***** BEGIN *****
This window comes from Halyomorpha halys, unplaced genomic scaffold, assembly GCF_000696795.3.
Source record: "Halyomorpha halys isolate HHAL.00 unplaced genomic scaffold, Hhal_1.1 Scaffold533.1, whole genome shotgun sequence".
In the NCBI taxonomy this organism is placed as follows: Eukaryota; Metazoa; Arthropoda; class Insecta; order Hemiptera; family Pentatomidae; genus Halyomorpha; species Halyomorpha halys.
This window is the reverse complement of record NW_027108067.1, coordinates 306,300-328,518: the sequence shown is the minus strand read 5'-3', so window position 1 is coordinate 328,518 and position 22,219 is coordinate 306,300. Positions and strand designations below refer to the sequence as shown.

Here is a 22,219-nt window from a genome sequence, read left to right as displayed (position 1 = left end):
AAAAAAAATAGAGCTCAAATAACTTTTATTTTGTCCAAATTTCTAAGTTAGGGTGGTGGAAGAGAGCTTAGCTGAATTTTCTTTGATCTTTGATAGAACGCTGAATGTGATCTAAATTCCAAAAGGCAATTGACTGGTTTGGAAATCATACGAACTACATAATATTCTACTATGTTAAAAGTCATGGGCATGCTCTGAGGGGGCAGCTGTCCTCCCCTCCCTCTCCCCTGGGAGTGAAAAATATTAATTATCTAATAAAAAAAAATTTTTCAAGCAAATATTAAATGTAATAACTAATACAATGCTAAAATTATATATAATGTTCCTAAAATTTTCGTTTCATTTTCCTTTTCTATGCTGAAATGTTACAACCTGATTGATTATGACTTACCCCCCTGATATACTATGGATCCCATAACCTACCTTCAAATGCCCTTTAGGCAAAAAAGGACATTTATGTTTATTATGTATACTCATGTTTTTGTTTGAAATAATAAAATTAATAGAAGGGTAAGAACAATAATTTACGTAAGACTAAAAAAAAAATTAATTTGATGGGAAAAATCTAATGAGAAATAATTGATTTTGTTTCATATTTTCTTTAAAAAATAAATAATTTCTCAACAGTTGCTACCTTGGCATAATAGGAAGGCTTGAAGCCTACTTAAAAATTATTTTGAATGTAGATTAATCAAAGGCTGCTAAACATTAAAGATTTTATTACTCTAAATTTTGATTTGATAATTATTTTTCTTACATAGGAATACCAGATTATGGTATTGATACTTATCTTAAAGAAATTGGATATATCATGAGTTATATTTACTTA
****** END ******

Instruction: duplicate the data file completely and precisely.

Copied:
This window comes from Halyomorpha halys, unplaced genomic scaffold, assembly GCF_000696795.3.
Source record: "Halyomorpha halys isolate HHAL.00 unplaced genomic scaffold, Hhal_1.1 Scaffold533.1, whole genome shotgun sequence".
In the NCBI taxonomy this organism is placed as follows: Eukaryota; Metazoa; Arthropoda; class Insecta; order Hemiptera; family Pentatomidae; genus Halyomorpha; species Halyomorpha halys.
This window is the reverse complement of record NW_027108067.1, coordinates 306,300-328,518: the sequence shown is the minus strand read 5'-3', so window position 1 is coordinate 328,518 and position 22,219 is coordinate 306,300. Positions and strand designations below refer to the sequence as shown.

Here is a 22,219-nt window from a genome sequence, read left to right as displayed (position 1 = left end):
AAAAAAAATAGAGCTCAAATAACTTTTATTTTGTCCAAATTTCTAAGTTAGGGTGGTGGAAGAGAGCTTAGCTGAATTTTCTTTGATCTTTGATAGAACGCTGAATGTGATCTAAATTCCAAAAGGCAATTGACTGGTTTGGAAATCATACGAACTACATAATATTCTACTATGTTAAAAGTCATGGGCATGCTCTGAGGGGGCAGCTGTCCTCCCCTCCCTCTCCCCTGGGAGTGAAAAATATTAATTATCTAATAAAAAAAAATTTTTCAAGCAAATATTAAATGTAATAACTAATACAATGCTAAAATTATATATAATGTTCCTAAAATTTTCGTTTCATTTTCCTTTTCTATGCTGAAATGTTACAACCTGATTGATTATGACTTACCCCCCTGATATACTATGGATCCCATAACCTACCTTCAAATGCCCTTTAGGCAAAAAAGGACATTTATGTTTATTATGTATACTCATGTTTTTGTTTGAAATAATAAAATTAATAGAAGGGTAAGAACAATAATTTACGTAAGACTAAAAAAAAAATTAATTTGATGGGAAAAATCTAATGAGAAATAATTGATTTTGTTTCATATTTTCTTTAAAAAATAAATAATTTCTCAACAGTTGCTACCTTGGCATAATAGGAAGGCTTGAAGCCTACTTAAAAATTATTTTGAATGTAGATTAATCAAAGGCTGCTAAACATTAAAGATTTTATTACTCTAAATTTTGATTTGATAATTATTTTTCTTACATAGGAATACCAGATTATGGTATTGATACTTATCTTAAAGAAATTGGATATATCATGAGTTATATTTACTTA